The course below is one of many Summer 2020 online courses offered by the UK College of Agriculture, Food and Environment. 

ASC 209: Veterinary Medical Terminology 

  • Dates: May 12 - June 23
  • Credits: 3 hours
  • Instructor: Dr. Roberta Dwyer
  • Eligibility: Open to all current UK students and visiting students

Dr. Dwyer is a veterinarian who loves to keep things current and topical.

How do I register?

This course is open to all UK students and visiting student from other universities. UK students may register during their normal registration window. Visiting students may register as a non-degree seeking student

Course Description:

This course will cover veterinary terminology including medical word roots, prefixes, suffixes and animal specific terminology involving food animals, horses and pets.  Veterinary case studies and interpretation of pharmaceutical information will allow students to apply these fundamentals in practical situations. Appropriate for pre-vets, pre-pharmacy, and any students interested in animal health and care. 

Did you know that horses cannot vomit? That hyperthyroidism is common in cats, but hypothyroidism is common in dogs? That a majority of small animal medicines are drugs labeled for human use? What is a barrow, a wether, a gelding, a queen, and a steer? Learn medical terminology and animal terminology by applying them to case studies that involve domestic species.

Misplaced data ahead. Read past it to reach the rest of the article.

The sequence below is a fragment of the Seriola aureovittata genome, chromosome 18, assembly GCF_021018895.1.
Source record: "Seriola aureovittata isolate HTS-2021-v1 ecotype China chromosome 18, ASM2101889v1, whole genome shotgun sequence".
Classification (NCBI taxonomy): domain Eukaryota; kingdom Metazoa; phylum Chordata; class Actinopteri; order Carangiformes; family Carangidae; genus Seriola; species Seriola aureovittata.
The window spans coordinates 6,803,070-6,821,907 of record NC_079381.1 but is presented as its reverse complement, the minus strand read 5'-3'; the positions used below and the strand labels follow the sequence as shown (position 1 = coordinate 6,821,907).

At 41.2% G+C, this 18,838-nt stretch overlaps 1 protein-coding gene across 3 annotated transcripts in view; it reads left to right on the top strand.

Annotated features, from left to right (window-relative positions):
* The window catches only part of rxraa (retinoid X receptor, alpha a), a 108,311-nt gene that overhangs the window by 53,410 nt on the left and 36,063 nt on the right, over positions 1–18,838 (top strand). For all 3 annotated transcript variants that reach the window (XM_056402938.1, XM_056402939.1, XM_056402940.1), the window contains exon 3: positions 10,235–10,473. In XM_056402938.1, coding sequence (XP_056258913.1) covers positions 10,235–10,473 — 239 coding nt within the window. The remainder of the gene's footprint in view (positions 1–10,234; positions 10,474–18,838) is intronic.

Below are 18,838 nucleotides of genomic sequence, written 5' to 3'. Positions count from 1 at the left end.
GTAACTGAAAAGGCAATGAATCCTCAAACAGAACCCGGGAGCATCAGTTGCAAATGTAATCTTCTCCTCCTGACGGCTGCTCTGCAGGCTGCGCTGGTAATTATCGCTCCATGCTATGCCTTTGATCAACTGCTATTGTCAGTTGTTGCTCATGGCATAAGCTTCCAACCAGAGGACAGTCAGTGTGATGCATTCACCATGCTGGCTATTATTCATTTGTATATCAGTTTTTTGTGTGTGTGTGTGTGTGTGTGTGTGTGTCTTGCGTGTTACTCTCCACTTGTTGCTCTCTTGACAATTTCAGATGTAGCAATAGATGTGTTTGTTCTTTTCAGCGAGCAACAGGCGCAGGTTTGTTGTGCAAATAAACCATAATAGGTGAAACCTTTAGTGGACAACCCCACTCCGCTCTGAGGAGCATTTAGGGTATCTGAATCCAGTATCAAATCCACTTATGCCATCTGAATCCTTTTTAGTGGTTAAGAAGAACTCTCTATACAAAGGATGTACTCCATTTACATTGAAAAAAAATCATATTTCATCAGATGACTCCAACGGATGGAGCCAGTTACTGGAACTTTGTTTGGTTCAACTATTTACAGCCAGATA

Students in this course will:

  • Translate veterinary case study information into lay language using word roots, prefixes and suffixes.

  • View videotapes of animal surgeries to utilize terminology like cranial, caudal, dorsal, ventral, lateral, etc.

  • Using veterinary pharmacology information, interpret prescription information.

  • Practice word usage with crossword puzzles, matching, and audio clips that come with the textbook.

By the end of this course, students will be able to: 

  • Interpret medical words into the word root, prefix and suffix 

  • Create appropriate medical words with the knowledge of word roots, prefixes and suffixes 

  • Utilize domestic animal-specific terminology with medical terminology 

  • Translate veterinary medical terms into lay language through use of case studies and supplemental readings

If you have specific questions about the course, you may email Dr. Roberta Dwyer at